Linking Adaptation to Capacity, Technology and Finance
The adaptation components in most INDCs are valuable because they clearly identify existing gaps, barriers and resource needs that must be addressed to foster effective action. In some cases, countries go so far as to estimate the costs of adaptation and the likely economic impact of climate change absent adaptation. For example, South Africa’s INDC places the cost of its adaptation planning process at $170 million per year, and estimates costs of adaptation action for the post-2020 period under two specific mitigation scenarios.
As with mitigation, some INDCs indicate adaptation actions they can undertake with their own resources, and specify others for which they will require international support. For example, Central African Republic’s INDC includes a table of prospective adaptation measures, alongside the amount of funding they can cover from their own resources and the amount that will be required from international sources for full implementation.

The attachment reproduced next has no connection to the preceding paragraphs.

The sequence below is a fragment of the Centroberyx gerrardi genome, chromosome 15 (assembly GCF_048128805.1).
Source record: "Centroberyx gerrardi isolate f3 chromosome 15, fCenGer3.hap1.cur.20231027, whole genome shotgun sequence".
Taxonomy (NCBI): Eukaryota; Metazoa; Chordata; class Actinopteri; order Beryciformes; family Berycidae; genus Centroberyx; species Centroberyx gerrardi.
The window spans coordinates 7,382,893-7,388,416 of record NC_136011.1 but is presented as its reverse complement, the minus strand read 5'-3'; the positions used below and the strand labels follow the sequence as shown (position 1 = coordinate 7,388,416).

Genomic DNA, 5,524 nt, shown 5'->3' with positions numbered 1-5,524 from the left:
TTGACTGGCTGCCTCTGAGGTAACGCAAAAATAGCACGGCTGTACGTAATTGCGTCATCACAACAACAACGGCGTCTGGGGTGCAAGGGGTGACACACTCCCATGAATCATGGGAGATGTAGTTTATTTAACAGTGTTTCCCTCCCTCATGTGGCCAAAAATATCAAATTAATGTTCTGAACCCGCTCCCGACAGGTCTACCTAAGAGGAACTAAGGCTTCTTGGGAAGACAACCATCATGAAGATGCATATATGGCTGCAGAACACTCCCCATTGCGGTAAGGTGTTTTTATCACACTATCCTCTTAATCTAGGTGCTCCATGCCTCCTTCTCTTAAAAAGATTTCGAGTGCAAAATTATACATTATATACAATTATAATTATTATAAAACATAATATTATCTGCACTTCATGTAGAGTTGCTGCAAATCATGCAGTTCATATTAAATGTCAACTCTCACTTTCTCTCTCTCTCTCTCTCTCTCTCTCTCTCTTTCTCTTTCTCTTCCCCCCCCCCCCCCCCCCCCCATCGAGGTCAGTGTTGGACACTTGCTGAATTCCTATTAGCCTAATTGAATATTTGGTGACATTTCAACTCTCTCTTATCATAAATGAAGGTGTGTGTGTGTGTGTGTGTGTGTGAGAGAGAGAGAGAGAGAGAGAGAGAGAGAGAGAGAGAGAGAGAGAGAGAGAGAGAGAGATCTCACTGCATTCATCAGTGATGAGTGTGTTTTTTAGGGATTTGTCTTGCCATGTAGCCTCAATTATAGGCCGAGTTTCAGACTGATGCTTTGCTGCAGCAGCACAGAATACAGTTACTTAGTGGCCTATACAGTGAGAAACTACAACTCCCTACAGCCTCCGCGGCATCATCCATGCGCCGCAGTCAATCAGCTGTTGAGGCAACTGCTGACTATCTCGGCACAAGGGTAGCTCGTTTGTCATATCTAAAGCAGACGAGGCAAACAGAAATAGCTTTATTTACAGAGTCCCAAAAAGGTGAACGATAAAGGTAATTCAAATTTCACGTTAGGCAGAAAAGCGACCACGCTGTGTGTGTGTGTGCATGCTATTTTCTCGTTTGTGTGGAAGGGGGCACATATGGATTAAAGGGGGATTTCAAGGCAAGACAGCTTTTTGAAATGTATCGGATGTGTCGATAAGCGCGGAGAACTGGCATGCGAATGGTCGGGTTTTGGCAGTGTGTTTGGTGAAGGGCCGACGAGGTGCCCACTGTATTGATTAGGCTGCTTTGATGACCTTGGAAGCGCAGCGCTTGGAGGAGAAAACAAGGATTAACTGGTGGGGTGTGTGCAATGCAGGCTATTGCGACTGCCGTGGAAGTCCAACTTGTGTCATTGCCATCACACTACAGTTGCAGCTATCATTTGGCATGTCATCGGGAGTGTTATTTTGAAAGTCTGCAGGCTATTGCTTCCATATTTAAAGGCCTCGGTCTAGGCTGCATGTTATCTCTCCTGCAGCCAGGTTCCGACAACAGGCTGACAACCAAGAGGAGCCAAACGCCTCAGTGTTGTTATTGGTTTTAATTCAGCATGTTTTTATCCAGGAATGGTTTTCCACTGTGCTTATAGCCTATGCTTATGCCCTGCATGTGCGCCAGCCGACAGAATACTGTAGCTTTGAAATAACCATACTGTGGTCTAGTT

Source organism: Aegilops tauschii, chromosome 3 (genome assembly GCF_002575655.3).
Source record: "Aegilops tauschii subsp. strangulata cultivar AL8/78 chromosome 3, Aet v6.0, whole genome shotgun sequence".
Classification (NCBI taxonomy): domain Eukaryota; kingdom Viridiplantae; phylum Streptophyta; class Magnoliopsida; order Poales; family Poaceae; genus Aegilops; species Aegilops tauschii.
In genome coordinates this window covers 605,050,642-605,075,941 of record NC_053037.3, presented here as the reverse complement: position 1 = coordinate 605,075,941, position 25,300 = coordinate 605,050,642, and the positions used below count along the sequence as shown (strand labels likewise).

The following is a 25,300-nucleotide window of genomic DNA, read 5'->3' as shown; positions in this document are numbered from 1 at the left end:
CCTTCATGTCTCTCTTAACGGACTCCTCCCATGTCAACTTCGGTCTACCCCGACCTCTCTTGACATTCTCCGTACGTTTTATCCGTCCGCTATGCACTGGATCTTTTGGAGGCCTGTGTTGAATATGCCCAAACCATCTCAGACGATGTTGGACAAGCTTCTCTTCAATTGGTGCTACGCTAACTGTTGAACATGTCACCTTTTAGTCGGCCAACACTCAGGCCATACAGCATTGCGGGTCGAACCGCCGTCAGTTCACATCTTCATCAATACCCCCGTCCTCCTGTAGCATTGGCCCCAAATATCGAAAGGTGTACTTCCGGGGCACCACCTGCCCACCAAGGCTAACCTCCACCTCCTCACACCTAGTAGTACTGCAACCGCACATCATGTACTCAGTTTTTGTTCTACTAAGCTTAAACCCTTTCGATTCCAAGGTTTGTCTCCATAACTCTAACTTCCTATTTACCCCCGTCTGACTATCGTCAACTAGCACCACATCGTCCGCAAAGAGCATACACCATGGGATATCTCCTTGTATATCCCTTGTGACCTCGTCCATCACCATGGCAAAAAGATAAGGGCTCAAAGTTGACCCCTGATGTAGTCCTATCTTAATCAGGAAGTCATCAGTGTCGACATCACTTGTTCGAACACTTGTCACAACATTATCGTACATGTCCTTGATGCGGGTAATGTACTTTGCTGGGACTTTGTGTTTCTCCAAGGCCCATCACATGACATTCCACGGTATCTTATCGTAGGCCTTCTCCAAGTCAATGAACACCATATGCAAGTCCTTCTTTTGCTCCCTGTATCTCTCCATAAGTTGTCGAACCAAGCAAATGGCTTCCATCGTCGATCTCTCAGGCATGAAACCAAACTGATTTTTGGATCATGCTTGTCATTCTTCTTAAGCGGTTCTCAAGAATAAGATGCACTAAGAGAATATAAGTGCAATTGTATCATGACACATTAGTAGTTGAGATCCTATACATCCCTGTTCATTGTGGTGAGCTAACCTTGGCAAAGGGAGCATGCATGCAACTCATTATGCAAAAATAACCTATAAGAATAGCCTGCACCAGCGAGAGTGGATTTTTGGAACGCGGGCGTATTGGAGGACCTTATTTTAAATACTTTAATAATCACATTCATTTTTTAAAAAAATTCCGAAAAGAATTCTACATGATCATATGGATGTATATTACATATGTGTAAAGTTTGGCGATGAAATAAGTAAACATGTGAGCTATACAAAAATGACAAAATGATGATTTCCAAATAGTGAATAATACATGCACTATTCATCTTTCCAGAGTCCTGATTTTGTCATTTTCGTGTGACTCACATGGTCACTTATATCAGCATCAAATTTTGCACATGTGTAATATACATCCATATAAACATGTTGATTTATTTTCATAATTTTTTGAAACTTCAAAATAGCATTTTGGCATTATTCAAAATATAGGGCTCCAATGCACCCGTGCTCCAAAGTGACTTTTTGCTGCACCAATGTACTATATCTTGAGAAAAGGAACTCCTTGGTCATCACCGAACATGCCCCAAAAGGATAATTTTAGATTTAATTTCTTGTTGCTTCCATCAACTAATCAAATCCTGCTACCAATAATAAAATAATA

INDCs Are a Roadmap for Global Adaptation Action and Support
Collectively, the adaptation content of INDCs begins to form a roadmap for the ways in which global cooperative efforts can most effectively and efficiently support and enhance adaptation action over time. Synthesizing this nationally determined information can help to identify global priorities and guide adaptation investment.
By building on the INDCs, the global community has the opportunity to create an iterative process—some call it a “cycle of improvement” for adaptation—through which periodic national adaptation communications can collectively inform decisions about ongoing international support. This process of communicating national efforts followed by new commitments for supporting adaptation action moving forward will need to be a central element of the Paris negotiations.